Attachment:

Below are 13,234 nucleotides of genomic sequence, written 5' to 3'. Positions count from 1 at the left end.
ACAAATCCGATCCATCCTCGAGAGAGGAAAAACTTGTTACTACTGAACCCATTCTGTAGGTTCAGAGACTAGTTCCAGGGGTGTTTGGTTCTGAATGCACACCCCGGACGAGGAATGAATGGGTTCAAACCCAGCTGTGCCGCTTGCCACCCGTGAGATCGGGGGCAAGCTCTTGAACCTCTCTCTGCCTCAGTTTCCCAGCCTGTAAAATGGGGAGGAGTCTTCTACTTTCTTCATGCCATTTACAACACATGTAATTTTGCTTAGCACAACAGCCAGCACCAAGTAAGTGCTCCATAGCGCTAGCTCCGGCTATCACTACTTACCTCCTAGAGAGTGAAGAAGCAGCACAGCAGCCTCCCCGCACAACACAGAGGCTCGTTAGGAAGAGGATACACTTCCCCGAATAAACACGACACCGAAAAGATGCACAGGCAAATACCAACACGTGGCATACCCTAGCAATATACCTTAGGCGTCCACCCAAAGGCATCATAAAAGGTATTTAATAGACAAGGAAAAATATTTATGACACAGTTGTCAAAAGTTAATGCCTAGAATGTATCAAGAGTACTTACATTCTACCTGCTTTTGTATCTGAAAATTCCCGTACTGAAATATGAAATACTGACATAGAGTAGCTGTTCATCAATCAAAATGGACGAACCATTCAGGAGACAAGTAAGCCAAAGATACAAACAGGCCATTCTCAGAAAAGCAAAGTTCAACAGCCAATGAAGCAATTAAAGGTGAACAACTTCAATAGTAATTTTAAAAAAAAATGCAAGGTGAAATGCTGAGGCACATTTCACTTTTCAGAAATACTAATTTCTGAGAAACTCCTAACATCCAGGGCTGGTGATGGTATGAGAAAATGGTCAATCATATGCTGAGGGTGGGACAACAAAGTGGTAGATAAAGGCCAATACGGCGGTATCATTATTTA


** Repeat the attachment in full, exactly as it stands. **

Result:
Below are 13,234 nucleotides of genomic sequence, written 5' to 3'. Positions count from 1 at the left end.
ACAAATCCGATCCATCCTCGAGAGAGGAAAAACTTGTTACTACTGAACCCATTCTGTAGGTTCAGAGACTAGTTCCAGGGGTGTTTGGTTCTGAATGCACACCCCGGACGAGGAATGAATGGGTTCAAACCCAGCTGTGCCGCTTGCCACCCGTGAGATCGGGGGCAAGCTCTTGAACCTCTCTCTGCCTCAGTTTCCCAGCCTGTAAAATGGGGAGGAGTCTTCTACTTTCTTCATGCCATTTACAACACATGTAATTTTGCTTAGCACAACAGCCAGCACCAAGTAAGTGCTCCATAGCGCTAGCTCCGGCTATCACTACTTACCTCCTAGAGAGTGAAGAAGCAGCACAGCAGCCTCCCCGCACAACACAGAGGCTCGTTAGGAAGAGGATACACTTCCCCGAATAAACACGACACCGAAAAGATGCACAGGCAAATACCAACACGTGGCATACCCTAGCAATATACCTTAGGCGTCCACCCAAAGGCATCATAAAAGGTATTTAATAGACAAGGAAAAATATTTATGACACAGTTGTCAAAAGTTAATGCCTAGAATGTATCAAGAGTACTTACATTCTACCTGCTTTTGTATCTGAAAATTCCCGTACTGAAATATGAAATACTGACATAGAGTAGCTGTTCATCAATCAAAATGGACGAACCATTCAGGAGACAAGTAAGCCAAAGATACAAACAGGCCATTCTCAGAAAAGCAAAGTTCAACAGCCAATGAAGCAATTAAAGGTGAACAACTTCAATAGTAATTTTAAAAAAAAATGCAAGGTGAAATGCTGAGGCACATTTCACTTTTCAGAAATACTAATTTCTGAGAAACTCCTAACATCCAGGGCTGGTGATGGTATGAGAAAATGGTCAATCATATGCTGAGGGTGGGACAACAAAGTGGTAGATAAAGGCCAATACGGCGGTATCATTATTTA